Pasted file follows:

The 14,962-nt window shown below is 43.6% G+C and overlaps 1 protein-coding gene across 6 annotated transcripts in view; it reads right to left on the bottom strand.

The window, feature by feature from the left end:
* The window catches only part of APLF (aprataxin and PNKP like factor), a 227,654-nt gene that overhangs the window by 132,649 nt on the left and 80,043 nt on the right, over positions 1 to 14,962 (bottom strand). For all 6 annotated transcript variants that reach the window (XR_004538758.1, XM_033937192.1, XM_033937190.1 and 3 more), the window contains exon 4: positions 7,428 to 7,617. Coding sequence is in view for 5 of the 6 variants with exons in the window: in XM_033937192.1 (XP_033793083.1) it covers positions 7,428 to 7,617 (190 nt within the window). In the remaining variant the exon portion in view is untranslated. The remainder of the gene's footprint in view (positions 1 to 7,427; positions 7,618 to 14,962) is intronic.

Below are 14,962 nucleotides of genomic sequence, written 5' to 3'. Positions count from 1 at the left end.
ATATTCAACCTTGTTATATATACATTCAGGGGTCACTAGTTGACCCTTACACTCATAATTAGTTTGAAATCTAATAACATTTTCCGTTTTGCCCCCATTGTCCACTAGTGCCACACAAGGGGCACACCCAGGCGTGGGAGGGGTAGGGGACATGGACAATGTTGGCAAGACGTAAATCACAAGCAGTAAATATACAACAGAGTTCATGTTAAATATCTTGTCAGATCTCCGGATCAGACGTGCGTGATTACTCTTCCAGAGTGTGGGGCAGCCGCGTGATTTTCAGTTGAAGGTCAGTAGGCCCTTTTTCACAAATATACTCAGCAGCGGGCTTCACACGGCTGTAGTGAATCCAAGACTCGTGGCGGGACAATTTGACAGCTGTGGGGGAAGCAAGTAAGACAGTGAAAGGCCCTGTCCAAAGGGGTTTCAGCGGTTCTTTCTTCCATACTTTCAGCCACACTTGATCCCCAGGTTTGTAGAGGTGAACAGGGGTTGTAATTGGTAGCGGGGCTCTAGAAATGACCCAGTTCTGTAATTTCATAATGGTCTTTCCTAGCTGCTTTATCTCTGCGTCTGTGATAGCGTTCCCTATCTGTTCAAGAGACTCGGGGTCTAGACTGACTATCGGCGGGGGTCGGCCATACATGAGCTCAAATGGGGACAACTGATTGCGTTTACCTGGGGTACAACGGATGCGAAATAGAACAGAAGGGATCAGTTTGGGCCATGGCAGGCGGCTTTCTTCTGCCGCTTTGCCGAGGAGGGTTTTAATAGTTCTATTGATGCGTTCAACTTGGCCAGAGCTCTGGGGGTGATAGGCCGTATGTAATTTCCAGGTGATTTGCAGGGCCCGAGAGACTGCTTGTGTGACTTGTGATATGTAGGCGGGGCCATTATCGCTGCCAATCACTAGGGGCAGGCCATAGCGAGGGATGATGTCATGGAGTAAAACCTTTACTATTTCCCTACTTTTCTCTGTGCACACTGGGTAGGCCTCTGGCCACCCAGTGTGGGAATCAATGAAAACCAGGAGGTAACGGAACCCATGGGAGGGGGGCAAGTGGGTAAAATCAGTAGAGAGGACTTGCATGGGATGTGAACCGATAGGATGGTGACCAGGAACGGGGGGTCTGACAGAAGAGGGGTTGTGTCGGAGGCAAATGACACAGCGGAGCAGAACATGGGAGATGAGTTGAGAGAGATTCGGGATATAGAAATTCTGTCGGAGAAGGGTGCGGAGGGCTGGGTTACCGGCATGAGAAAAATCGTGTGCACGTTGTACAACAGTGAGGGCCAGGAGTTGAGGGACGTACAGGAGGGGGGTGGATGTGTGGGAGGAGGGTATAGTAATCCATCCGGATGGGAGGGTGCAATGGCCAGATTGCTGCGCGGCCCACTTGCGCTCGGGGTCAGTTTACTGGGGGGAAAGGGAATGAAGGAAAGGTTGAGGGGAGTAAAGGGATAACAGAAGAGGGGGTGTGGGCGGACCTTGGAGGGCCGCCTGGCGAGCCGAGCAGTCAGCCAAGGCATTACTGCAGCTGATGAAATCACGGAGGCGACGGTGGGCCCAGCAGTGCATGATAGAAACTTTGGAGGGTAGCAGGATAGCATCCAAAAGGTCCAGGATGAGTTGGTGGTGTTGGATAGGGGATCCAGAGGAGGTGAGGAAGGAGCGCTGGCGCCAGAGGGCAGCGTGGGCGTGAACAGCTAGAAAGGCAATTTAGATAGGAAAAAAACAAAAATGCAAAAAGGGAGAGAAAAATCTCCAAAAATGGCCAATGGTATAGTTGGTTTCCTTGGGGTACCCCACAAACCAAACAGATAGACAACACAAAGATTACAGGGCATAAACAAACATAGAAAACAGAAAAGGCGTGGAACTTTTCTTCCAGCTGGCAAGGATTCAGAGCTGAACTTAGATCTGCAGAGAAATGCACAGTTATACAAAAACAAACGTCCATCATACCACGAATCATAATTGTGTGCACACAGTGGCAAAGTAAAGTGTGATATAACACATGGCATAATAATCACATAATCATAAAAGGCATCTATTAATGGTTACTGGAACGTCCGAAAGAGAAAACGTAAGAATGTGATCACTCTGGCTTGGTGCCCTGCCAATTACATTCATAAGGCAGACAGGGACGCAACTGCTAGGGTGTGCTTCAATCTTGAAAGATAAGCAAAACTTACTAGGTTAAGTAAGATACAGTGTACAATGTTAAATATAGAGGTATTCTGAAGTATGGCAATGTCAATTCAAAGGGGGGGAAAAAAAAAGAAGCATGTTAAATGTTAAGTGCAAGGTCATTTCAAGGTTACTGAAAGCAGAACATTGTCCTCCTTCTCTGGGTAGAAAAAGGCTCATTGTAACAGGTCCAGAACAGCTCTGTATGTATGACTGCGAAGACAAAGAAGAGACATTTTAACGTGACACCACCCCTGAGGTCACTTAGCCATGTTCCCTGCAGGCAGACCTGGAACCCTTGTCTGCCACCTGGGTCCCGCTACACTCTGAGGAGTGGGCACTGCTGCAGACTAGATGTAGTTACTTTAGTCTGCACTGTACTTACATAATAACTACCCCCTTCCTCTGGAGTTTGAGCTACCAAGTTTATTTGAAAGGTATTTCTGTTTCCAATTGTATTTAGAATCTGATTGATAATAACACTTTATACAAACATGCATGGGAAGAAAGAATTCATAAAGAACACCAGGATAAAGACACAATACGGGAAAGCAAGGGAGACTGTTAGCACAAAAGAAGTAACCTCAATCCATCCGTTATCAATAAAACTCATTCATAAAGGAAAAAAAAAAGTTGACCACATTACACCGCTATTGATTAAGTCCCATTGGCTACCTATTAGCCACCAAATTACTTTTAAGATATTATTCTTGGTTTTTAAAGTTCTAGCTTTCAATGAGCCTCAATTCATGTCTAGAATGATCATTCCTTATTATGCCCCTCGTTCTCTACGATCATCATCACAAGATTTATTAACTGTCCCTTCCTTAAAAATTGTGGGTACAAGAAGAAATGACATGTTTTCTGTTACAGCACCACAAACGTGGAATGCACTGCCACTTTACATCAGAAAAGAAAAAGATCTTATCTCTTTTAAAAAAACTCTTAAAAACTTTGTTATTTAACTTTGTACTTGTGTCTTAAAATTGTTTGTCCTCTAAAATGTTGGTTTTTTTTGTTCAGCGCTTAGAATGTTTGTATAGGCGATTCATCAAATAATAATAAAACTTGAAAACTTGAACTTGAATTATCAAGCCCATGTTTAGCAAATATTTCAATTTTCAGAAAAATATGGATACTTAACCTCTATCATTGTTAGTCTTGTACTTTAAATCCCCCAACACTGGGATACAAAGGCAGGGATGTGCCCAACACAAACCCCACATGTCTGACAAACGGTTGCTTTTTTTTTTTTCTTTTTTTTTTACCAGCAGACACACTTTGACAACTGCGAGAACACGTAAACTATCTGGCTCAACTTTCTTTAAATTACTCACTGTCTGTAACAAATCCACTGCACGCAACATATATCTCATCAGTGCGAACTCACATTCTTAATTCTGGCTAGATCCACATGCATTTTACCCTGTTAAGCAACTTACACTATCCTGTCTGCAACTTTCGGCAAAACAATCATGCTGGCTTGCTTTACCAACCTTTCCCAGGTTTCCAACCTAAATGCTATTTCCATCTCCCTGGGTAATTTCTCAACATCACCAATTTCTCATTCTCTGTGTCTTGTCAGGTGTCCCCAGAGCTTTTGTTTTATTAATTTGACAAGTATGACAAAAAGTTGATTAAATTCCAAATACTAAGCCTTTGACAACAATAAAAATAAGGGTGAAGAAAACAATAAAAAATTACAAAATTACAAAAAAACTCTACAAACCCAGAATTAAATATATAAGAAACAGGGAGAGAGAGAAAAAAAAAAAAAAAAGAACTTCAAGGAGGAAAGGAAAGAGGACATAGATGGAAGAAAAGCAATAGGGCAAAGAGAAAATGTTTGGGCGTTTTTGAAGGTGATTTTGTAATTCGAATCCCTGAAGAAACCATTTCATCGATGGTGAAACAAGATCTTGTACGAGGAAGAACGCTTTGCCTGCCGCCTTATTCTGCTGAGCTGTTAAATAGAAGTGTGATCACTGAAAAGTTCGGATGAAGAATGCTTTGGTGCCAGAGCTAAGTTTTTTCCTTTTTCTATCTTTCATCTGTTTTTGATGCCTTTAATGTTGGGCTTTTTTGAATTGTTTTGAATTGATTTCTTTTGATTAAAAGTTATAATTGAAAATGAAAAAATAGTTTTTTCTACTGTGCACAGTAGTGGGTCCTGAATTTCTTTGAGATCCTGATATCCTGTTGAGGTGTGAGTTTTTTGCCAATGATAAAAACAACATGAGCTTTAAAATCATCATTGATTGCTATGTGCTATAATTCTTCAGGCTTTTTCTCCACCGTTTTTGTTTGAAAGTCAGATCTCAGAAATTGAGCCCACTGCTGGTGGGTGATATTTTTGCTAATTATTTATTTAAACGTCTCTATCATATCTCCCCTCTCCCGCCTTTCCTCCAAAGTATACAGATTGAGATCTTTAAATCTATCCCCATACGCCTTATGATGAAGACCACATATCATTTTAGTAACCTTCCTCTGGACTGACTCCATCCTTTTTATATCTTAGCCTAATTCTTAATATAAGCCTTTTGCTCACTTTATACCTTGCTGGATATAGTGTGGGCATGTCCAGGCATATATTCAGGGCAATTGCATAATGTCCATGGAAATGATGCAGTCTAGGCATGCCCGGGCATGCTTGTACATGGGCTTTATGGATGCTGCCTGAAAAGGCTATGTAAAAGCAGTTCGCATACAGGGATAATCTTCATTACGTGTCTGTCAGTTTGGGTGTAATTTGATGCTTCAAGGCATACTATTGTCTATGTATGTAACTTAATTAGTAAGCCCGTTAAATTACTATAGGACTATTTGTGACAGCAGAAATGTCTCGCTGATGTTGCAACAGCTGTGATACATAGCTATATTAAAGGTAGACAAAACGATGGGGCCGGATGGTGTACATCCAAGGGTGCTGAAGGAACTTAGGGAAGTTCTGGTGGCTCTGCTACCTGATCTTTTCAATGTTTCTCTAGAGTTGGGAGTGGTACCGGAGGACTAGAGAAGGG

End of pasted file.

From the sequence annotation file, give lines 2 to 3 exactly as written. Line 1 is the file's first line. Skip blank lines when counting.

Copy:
The window, feature by feature from the left end:
* The window catches only part of APLF (aprataxin and PNKP like factor), a 227,654-nt gene that overhangs the window by 132,649 nt on the left and 80,043 nt on the right, over positions 1 to 14,962 (bottom strand). For all 6 annotated transcript variants that reach the window (XR_004538758.1, XM_033937192.1, XM_033937190.1 and 3 more), the window contains exon 4: positions 7,428 to 7,617. Coding sequence is in view for 5 of the 6 variants with exons in the window: in XM_033937192.1 (XP_033793083.1) it covers positions 7,428 to 7,617 (190 nt within the window). In the remaining variant the exon portion in view is untranslated. The remainder of the gene's footprint in view (positions 1 to 7,427; positions 7,618 to 14,962) is intronic.